Read the first section of this article here regarding ESOP & 401(k) Coordination Tips Post-Disclosure.
ESOP and 401(k) Coordination Tips
ESOP companies should look for providers that have a consultative and holistic approach in this new world of disclosure. When you provide more than one qualified plan to your employees, plan administration should be done in harmony. The delivery of compliance services should be seamless. The process should involve one validated census for compliance testing, including the tests that apply to your separate plans and those that apply to your retirement plans on a combined basis. If tests fail, your provider should explain why and look for ways to improve test results. A good provider will not just deliver reports, but also explain them and offer objective recommendations. It also could be useful to authorize your TPA to share these recommendations with your financial advisor and/or accountant.
It also might be useful to work with a provider that can work off of several different daily recordkeeping platforms, including those that offer open architecture and access to thousands of mutual funds and hundreds of fund families. Your TPA should coordinate the delivery of all services and ensure that participant vesting and other records are kept up to date and ensure that all loans and distributions are processed properly. The flexibility in working with many recordkeeping platforms lets them offer the right solution for the customer with no proprietary fund constraints for participants. Your TPA should be independent, have no asset-based charges and all fees should be fully disclosed.
A dedicated team of ESOP and 401(k) specialists provides a coordinated approach to the delivery of services for both plans:
- Plan sponsor sends census, ownership and officer data, etc. to one service team
- Service team coordinates census scrub, contribution calculations, determination of deduction limits and delivery of reports for plan sponsor
- Service team provides coordinated determination of highly compensated and key employees and summary of nondiscrimination testing
- Combined plan testing (top heavy and annual additions) is completed through a coordinated effort; excess annual additions corrections are completed through a coordinated effort, eliminating the need for the plan sponsor to serve as intermediary in providing 401(k) data to the ESOP administrator for combined testing
- TPA provides the plan sponsor with a dedicated single point of contact for all 401(k) plan record keeping, administration and other questions, eliminating the runaround that comes from dealing with multiple vendors or different service personnel. Unfortunately, some daily recordkeepers give plan sponsors the runaround, with telephone transfers from the “relationship manager” to the “ distribution unit” to the “compliance unit, and beyond. You do not want to get lost in the shuffle.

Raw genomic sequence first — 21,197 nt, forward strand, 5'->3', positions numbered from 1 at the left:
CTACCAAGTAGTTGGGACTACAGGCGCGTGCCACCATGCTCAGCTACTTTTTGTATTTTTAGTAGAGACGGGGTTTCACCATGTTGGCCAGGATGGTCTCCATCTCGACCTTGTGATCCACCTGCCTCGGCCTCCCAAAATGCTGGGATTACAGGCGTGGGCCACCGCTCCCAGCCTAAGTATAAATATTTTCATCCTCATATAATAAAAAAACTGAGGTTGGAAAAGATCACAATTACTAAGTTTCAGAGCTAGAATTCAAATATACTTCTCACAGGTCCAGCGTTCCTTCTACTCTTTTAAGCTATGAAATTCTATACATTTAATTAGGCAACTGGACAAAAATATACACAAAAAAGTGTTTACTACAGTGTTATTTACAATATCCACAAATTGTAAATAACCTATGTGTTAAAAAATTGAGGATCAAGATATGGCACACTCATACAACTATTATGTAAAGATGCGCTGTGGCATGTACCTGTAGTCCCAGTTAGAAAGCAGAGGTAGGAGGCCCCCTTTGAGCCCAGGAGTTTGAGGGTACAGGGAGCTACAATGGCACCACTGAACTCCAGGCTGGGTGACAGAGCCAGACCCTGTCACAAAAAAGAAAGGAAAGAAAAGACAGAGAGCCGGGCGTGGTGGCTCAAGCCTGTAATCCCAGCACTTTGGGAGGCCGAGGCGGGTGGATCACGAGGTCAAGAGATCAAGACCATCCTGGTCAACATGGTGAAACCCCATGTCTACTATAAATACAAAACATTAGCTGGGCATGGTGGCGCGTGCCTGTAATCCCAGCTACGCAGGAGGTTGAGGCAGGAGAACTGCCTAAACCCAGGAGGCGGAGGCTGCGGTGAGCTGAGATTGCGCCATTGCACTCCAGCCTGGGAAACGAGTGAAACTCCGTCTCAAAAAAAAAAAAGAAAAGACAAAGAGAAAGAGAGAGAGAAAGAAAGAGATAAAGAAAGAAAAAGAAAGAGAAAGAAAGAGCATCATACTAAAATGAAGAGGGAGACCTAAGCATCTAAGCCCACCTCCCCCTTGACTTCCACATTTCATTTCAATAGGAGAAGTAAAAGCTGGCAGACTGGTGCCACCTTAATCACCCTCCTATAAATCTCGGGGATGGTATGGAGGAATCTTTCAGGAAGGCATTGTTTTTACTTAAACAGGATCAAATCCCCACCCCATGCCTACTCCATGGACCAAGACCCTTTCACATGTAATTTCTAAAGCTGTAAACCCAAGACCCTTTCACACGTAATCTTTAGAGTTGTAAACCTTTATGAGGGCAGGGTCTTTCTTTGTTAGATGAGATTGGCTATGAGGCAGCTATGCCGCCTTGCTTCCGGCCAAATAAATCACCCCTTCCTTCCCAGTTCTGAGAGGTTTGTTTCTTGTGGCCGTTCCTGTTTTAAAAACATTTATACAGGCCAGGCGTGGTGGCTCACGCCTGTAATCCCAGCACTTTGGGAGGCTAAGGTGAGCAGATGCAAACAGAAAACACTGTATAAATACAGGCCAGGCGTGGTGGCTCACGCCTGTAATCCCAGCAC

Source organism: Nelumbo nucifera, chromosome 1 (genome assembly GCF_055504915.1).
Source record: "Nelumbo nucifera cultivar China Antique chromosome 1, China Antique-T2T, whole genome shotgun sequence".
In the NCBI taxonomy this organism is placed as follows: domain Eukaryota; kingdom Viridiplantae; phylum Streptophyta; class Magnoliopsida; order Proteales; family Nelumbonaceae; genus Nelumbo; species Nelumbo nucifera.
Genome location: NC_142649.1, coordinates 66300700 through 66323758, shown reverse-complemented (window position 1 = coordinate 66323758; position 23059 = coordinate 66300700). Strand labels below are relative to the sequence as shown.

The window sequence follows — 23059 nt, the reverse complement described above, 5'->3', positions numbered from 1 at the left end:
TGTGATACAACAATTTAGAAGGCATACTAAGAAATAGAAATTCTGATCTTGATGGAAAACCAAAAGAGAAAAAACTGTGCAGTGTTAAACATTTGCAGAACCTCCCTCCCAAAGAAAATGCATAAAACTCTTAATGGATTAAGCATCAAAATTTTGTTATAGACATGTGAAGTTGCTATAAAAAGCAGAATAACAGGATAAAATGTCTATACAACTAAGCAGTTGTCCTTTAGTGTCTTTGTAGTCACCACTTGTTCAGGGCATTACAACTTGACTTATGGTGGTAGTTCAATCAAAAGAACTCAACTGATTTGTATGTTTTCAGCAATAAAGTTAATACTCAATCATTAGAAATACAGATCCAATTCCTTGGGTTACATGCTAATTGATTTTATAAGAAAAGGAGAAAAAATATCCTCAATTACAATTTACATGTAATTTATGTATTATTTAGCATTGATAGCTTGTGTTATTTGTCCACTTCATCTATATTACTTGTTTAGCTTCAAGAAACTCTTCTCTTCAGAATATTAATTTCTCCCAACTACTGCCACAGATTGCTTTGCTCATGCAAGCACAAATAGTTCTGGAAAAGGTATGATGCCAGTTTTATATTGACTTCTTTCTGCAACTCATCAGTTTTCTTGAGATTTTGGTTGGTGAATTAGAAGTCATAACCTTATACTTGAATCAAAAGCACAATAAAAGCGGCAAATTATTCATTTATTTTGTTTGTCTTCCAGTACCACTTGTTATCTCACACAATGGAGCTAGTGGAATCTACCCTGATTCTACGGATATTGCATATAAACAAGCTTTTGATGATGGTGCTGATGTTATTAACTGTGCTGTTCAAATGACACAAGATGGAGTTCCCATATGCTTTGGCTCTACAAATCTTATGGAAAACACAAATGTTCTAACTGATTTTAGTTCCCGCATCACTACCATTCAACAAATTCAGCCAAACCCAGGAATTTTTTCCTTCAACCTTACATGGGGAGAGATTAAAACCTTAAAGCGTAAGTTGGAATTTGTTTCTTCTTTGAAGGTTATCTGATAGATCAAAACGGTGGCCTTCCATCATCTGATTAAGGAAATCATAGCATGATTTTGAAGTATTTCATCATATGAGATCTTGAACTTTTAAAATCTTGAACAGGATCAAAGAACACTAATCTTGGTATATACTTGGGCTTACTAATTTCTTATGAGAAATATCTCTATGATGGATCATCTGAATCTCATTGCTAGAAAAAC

- Plan auditors deal with one service team with respect to audit requests
Your service team should deliver a proactive and consultative approach to plan administration and compliance services, with a focus on timeliness and technological innovation. Your professionals should have significant breadth of experience in providing ESOP and 401(k) administration and compliance services. Your TPA working with their 401(k) alliance partners, can provide an arrangement in which the daily record keeper handles what it does best – processing transactions, updating accounts daily, providing web access, participant 401(k) call centers – while testing and compliance services are handled by a TPA service team that specializes in those services. Daily recordkeepers are best at daily transaction processing; they will bundle in testing and compliance services as an accommodation. Often, the people in their compliance unit who are running the nondiscrimination tests do not know the client or their business and may not be readily available to explain test results such as a failed ADP test and may not be available to discuss possible courses of action to ensure that future tests pass – i.e., automatic enrollment, safe harbor formulas, etc. In addition, the compliance unit may not have a census scrubber routine and the compliance testing unit’s software and systems may be disassociated from the daily record keeping system. Furthermore, certain daily recordkeepers put the burden on the employer to identify “highly compensated” employees for testing purposes rather than using pension software that assists in the identification of HCEs.
Of the plan sponsors who have taken the time to benchmark fees and service depth, most seem to just be going through the motions. Many have no intention of making a switch. However, benchmarking activity has picked up and when done well it is very useful to plan sponsors. It is important to get complete data and transparency. Reputable providers offer a thorough analysis including, advisor fees, recordkeeper cost, TPA cost, money manager cost, participation, cost per participant and in basis points. Variables include: asset size, number of participants, plan complexity, participant demographics, and plan design. Results should include the mean, median and mode. Generally, analyzing the average weighted cost based on the actual allocation of fund choices is more useful than just looking at the average expense ratio.
Let’s keep in mind there is no requirement that a plan sponsor select the lowest cost provider, but there is no question they need to understand what services they receive and the reasonableness of costs involved. While RFPs are time-consuming for providers, if you don’t benchmark yourself, a competitor will.